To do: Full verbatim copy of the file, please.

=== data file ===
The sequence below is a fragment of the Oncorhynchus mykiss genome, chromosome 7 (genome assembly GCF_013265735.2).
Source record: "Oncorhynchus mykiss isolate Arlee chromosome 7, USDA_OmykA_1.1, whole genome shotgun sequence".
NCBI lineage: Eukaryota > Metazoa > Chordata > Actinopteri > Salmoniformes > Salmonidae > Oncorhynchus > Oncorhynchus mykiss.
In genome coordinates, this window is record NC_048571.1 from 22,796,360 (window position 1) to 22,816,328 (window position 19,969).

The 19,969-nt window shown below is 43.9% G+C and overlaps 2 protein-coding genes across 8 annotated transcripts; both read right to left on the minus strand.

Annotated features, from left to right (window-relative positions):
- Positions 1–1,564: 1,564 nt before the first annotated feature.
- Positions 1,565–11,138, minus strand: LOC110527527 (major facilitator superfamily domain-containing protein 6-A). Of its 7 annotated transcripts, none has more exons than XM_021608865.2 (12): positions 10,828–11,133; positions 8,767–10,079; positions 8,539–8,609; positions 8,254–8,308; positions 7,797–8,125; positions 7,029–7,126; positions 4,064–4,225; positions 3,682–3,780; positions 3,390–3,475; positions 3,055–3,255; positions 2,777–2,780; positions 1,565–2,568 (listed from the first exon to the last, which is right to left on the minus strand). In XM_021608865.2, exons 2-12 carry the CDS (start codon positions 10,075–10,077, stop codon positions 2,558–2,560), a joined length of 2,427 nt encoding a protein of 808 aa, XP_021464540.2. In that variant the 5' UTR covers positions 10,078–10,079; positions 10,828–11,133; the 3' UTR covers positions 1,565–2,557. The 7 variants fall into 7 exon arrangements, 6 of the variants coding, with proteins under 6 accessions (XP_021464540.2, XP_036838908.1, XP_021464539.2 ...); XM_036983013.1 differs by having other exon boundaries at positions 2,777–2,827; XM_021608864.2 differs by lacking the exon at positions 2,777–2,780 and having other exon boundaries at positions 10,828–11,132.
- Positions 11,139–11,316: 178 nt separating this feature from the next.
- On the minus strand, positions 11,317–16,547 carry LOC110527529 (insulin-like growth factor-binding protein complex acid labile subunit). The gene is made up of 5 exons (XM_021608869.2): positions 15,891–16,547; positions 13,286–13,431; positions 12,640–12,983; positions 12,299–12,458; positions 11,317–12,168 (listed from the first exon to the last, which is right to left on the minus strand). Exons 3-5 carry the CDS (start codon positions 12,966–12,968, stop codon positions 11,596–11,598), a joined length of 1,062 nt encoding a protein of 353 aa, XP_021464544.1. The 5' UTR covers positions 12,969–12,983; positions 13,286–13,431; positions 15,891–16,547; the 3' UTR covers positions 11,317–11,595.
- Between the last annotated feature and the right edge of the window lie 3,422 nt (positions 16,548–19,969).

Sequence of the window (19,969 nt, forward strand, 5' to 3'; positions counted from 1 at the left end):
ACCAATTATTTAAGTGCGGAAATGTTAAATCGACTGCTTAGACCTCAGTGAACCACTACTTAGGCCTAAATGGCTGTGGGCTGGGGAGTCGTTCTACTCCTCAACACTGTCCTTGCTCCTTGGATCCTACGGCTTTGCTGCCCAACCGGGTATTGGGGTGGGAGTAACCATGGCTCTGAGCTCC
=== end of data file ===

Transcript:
The sequence below is a fragment of the Oncorhynchus mykiss genome, chromosome 7 (genome assembly GCF_013265735.2).
Source record: "Oncorhynchus mykiss isolate Arlee chromosome 7, USDA_OmykA_1.1, whole genome shotgun sequence".
NCBI lineage: Eukaryota > Metazoa > Chordata > Actinopteri > Salmoniformes > Salmonidae > Oncorhynchus > Oncorhynchus mykiss.
In genome coordinates, this window is record NC_048571.1 from 22,796,360 (window position 1) to 22,816,328 (window position 19,969).

The 19,969-nt window shown below is 43.9% G+C and overlaps 2 protein-coding genes across 8 annotated transcripts; both read right to left on the minus strand.

Annotated features, from left to right (window-relative positions):
- Positions 1–1,564: 1,564 nt before the first annotated feature.
- Positions 1,565–11,138, minus strand: LOC110527527 (major facilitator superfamily domain-containing protein 6-A). Of its 7 annotated transcripts, none has more exons than XM_021608865.2 (12): positions 10,828–11,133; positions 8,767–10,079; positions 8,539–8,609; positions 8,254–8,308; positions 7,797–8,125; positions 7,029–7,126; positions 4,064–4,225; positions 3,682–3,780; positions 3,390–3,475; positions 3,055–3,255; positions 2,777–2,780; positions 1,565–2,568 (listed from the first exon to the last, which is right to left on the minus strand). In XM_021608865.2, exons 2-12 carry the CDS (start codon positions 10,075–10,077, stop codon positions 2,558–2,560), a joined length of 2,427 nt encoding a protein of 808 aa, XP_021464540.2. In that variant the 5' UTR covers positions 10,078–10,079; positions 10,828–11,133; the 3' UTR covers positions 1,565–2,557. The 7 variants fall into 7 exon arrangements, 6 of the variants coding, with proteins under 6 accessions (XP_021464540.2, XP_036838908.1, XP_021464539.2 ...); XM_036983013.1 differs by having other exon boundaries at positions 2,777–2,827; XM_021608864.2 differs by lacking the exon at positions 2,777–2,780 and having other exon boundaries at positions 10,828–11,132.
- Positions 11,139–11,316: 178 nt separating this feature from the next.
- On the minus strand, positions 11,317–16,547 carry LOC110527529 (insulin-like growth factor-binding protein complex acid labile subunit). The gene is made up of 5 exons (XM_021608869.2): positions 15,891–16,547; positions 13,286–13,431; positions 12,640–12,983; positions 12,299–12,458; positions 11,317–12,168 (listed from the first exon to the last, which is right to left on the minus strand). Exons 3-5 carry the CDS (start codon positions 12,966–12,968, stop codon positions 11,596–11,598), a joined length of 1,062 nt encoding a protein of 353 aa, XP_021464544.1. The 5' UTR covers positions 12,969–12,983; positions 13,286–13,431; positions 15,891–16,547; the 3' UTR covers positions 11,317–11,595.
- Between the last annotated feature and the right edge of the window lie 3,422 nt (positions 16,548–19,969).

Sequence of the window (19,969 nt, forward strand, 5' to 3'; positions counted from 1 at the left end):
ACCAATTATTTAAGTGCGGAAATGTTAAATCGACTGCTTAGACCTCAGTGAACCACTACTTAGGCCTAAATGGCTGTGGGCTGGGGAGTCGTTCTACTCCTCAACACTGTCCTTGCTCCTTGGATCCTACGGCTTTGCTGCCCAACCGGGTATTGGGGTGGGAGTAACCATGGCTCTGAGCTCC